Greetings loyal readers. I have had a rest from writing over the Christmastide, but I'm back with a vengeance. I'm entering a long awaited manic period. Tis always a harbinger to episodes of vigorous writing, and mayhap doom. Hold on to your hats......
Most folk remember old king Henry VIII in caricature: a rollicking great lump of a king with a prodigious appetite for food, wine, women, jousting and decollation; this simple expression of the king's nature and character cannot be denied, and indeed, a more detailed exposition of his reign would make an interesting, future foray. However, this essay is not directly concerned with the king, but of a man, who in many ways, is a much more interesting character to consider. But before I introduce this rather singular and remarkable man it is necessary to relate a little background information.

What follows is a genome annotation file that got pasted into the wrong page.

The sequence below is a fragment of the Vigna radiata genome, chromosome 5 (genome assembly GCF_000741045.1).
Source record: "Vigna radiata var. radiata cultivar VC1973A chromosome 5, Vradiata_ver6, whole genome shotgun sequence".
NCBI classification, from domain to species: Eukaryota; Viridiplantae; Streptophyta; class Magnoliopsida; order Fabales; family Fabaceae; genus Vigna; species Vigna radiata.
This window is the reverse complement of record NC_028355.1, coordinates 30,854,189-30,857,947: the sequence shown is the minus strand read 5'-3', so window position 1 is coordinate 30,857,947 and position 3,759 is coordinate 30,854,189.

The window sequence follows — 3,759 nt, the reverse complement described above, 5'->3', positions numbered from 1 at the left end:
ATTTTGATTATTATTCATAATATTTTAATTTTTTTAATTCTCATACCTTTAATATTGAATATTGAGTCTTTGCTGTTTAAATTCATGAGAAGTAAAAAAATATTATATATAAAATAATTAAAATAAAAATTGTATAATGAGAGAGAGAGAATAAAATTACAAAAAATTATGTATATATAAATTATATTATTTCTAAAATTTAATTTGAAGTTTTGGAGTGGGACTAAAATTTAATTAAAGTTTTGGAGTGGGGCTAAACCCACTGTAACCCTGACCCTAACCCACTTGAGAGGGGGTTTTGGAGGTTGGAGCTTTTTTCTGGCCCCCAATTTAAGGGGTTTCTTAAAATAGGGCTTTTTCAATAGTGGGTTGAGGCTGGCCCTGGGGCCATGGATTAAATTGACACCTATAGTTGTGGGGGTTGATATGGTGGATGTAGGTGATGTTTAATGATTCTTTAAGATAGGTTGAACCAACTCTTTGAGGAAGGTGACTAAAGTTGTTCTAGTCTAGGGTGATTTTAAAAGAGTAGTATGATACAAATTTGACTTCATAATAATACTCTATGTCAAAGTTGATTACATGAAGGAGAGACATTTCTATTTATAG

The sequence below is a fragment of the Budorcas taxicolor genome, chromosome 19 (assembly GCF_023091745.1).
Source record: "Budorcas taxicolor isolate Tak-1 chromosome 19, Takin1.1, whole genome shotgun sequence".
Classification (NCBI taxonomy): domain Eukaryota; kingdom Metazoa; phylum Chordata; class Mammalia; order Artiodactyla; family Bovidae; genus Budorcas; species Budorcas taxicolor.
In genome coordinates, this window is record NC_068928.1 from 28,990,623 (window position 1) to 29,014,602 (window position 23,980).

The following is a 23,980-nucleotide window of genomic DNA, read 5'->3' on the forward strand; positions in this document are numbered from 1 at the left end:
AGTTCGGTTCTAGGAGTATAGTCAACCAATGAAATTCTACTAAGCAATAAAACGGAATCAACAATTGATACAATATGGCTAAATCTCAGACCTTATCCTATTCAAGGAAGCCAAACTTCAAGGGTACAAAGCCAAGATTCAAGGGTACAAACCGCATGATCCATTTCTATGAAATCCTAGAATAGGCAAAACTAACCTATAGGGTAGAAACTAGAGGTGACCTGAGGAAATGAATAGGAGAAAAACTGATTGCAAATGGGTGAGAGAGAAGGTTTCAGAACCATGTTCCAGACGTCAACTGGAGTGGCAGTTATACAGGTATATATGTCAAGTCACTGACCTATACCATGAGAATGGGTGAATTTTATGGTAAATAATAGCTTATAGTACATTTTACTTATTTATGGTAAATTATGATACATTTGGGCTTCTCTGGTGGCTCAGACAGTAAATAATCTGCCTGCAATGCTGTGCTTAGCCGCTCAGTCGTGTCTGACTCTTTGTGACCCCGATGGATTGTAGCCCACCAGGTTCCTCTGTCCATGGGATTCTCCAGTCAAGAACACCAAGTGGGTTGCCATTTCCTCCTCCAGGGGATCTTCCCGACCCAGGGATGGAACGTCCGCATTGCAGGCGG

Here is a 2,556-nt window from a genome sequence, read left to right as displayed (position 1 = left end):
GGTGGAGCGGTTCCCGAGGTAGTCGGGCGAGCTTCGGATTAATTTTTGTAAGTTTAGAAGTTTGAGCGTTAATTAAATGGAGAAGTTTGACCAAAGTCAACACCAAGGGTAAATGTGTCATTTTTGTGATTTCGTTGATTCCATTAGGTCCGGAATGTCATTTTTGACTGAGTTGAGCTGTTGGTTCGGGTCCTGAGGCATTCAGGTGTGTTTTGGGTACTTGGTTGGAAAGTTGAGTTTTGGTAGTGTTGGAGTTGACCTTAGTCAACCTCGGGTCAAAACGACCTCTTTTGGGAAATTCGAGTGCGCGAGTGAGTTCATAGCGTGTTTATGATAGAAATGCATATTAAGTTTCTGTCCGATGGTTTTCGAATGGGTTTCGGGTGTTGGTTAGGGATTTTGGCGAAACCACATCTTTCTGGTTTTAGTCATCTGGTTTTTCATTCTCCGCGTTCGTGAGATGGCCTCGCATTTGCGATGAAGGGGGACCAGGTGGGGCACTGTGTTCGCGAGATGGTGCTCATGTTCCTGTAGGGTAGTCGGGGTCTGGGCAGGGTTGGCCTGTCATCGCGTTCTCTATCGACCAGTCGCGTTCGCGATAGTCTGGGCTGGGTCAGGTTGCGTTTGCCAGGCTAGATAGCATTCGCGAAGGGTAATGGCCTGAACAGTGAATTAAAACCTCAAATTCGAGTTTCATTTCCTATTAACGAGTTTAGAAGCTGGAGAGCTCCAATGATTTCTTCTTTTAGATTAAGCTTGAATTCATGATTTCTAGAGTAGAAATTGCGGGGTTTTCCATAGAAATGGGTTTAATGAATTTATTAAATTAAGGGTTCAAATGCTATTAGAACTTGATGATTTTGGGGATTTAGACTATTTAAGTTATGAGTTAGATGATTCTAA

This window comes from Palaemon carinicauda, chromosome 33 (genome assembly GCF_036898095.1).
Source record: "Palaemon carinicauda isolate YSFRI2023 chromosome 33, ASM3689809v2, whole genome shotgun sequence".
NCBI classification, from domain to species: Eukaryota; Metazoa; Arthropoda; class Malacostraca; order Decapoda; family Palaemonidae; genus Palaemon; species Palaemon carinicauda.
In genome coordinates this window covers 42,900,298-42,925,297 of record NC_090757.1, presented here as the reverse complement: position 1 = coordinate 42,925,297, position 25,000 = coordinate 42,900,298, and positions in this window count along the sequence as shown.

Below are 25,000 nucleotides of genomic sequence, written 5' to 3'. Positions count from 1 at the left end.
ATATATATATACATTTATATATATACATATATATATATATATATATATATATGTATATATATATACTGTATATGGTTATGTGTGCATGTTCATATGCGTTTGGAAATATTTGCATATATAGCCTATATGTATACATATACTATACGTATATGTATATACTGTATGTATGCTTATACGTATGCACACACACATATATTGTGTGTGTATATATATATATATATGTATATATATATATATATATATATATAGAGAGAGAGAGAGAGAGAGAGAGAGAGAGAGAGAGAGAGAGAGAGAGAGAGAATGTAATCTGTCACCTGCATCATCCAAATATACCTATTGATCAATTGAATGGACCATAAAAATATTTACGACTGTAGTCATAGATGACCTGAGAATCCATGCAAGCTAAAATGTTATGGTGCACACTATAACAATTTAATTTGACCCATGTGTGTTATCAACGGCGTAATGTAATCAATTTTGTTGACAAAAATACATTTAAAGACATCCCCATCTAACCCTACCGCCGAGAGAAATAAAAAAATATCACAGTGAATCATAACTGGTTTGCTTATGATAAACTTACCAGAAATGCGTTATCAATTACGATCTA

King Henry's reign spanned a time of great turbulence in terms of religious thought, political transition, and intellectual curiosity. And, in retrospect, it will be viewed as the inception of the Renaissance in the northern European countries, including Britain. New learning was vigorously disseminated and assimilated. It heralded the beginning of the demise of the medieval mindset in terms of scholasticism and intellectual thought. Times were a changing and into this volatile mix, was added Luther's vehement rebellion against the criminal excesses of the Catholic clergy. The Reformation seized the minds of men, especially in northern Europe where it spread like a contagion. Henry, forever the opportunist, grasped the prospect the new religion offered with gusto and the wealth of the monasteries flowed into the royal coffers, with alacrity. From now on the English would be Protestant and Henry, as head of the new church, repudiated the religious authority of the Pope.